With an estimated decline of 95% since the 19th century, native oyster reefs are one of the most threatened marine habitats in Europe. The key driver behind this huge decline is historic overfishing, however, habitat loss, disease, pollution and invasive non-native species are all contributors. Following a workshop on monitoring methods for oyster habitat restoration in December, a new workshop hosted by the Native Oyster Restoration Alliance (NORA) and the UK-Ireland Native Oyster Network was supported again by Wetlands International Europe. At this meeting, experts aimed to agree on Guidelines for biosecurity in European oyster restoration projects. The results of the latest workshop will underpin the Native Oyster Restoration Handbook, funded by the UK Environment Agency, and a stand-alone document on the Native Oyster Network and NORA website.
Guidelines for biosecurity in European oyster restoration projects
On 13 and 14 January 2020, the Native Oyster Restoration Alliance (NORA) and the Native Oyster Network co-hosted a workshop on Biosecurity in Oyster Restoration at the Heriot-Watt University, Edinburgh, Scotland. The workshop was supported by Wetlands International Europe, ZSL, the University of Portsmouth and the UK Environment Agency.
The workshop brought together 35 participants both in person and remotely from Germany, Denmark, France, Croatia, Netherlands, United States, Scotland, Ireland and England. The topics covered were the translocation of cultch and living oysters, as well as guidelines for maintaining biosecurity in hatchery systems. The potential risks and the importance of best practice were also explored.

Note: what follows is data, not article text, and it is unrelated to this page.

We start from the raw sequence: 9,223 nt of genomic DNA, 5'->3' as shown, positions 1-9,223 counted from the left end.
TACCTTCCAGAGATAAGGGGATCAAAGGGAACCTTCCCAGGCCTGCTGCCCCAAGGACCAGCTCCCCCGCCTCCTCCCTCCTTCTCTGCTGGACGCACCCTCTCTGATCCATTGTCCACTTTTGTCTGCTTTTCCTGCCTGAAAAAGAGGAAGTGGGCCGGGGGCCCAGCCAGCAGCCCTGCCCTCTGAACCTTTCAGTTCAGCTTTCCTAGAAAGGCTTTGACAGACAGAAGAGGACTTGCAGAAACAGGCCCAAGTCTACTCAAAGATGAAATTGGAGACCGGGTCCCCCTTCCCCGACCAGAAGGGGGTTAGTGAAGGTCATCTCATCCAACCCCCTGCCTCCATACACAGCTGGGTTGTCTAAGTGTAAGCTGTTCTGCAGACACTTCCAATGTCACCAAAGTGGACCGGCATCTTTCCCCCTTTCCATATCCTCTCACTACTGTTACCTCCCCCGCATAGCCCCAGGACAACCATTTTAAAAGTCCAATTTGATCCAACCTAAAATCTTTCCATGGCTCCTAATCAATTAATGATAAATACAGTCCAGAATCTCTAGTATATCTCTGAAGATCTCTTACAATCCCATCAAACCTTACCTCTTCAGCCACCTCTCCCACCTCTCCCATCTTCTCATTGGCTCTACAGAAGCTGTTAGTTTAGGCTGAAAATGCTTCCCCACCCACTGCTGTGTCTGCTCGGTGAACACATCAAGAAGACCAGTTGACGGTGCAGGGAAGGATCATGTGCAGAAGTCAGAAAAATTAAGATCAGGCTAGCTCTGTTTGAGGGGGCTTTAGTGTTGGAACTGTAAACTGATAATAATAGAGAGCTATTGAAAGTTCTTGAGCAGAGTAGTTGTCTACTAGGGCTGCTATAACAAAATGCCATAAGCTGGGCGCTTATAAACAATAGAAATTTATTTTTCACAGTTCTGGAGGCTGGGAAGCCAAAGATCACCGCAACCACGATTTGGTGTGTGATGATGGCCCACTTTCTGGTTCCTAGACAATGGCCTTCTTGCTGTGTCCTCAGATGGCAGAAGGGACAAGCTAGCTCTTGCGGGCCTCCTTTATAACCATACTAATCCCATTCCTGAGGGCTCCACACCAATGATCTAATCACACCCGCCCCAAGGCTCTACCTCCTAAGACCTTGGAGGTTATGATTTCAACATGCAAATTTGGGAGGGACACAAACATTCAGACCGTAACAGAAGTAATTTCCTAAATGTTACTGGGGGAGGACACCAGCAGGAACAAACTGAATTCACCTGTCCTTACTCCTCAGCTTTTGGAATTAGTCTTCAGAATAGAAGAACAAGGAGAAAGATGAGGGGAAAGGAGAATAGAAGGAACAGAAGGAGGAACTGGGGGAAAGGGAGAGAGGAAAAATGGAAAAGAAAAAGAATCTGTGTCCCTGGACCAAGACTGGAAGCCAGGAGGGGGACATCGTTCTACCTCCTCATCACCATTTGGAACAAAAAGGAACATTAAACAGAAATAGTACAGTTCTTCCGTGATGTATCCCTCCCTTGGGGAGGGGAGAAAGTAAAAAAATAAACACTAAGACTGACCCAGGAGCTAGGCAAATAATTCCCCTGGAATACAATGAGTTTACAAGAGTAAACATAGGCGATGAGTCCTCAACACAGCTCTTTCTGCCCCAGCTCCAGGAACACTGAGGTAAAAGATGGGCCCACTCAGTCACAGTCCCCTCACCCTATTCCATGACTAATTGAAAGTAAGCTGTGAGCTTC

Translocations of cultch and living oysters can never be risk free. Biosecurity practices have the potential to be a source of reputational risk and hindrance to the success of oyster restoration across Europe. Therefore, in the case of translocation, the first recommendation is to consider if it is really necessary. If yes, the donor locations should be as geographically close to the receiving water body as possible. Movement across latitudes should be avoided to reduce the possibility that diseases are moved from environments in which they are not pathogenic, to environments where they will have impacts.
In the case of cultch, recommendations were focused on reducing the need to import cultch where possible, and to follow good cultch weathering practice where not, and with final recommendation that the cultch must be screened to ensure that the shell is clean.
The final agreed protocols will be published in November 2020, both as a stand-alone document on the Native Oyster Network and NORA website, and as a chapter in the Native Oyster Restoration Handbook. A more extensive workshop report can be read on NORA’s website.
Header image: Dr Bill Sanderson retrieving an oyster from the Dornoch Firth for the Glenmorangie DEEP project ©️ DEEP
This workshop received financial support from the European Union. The contents are the sole responsibility of the organizers and can in no way be taken to reflect the views of the European Commission.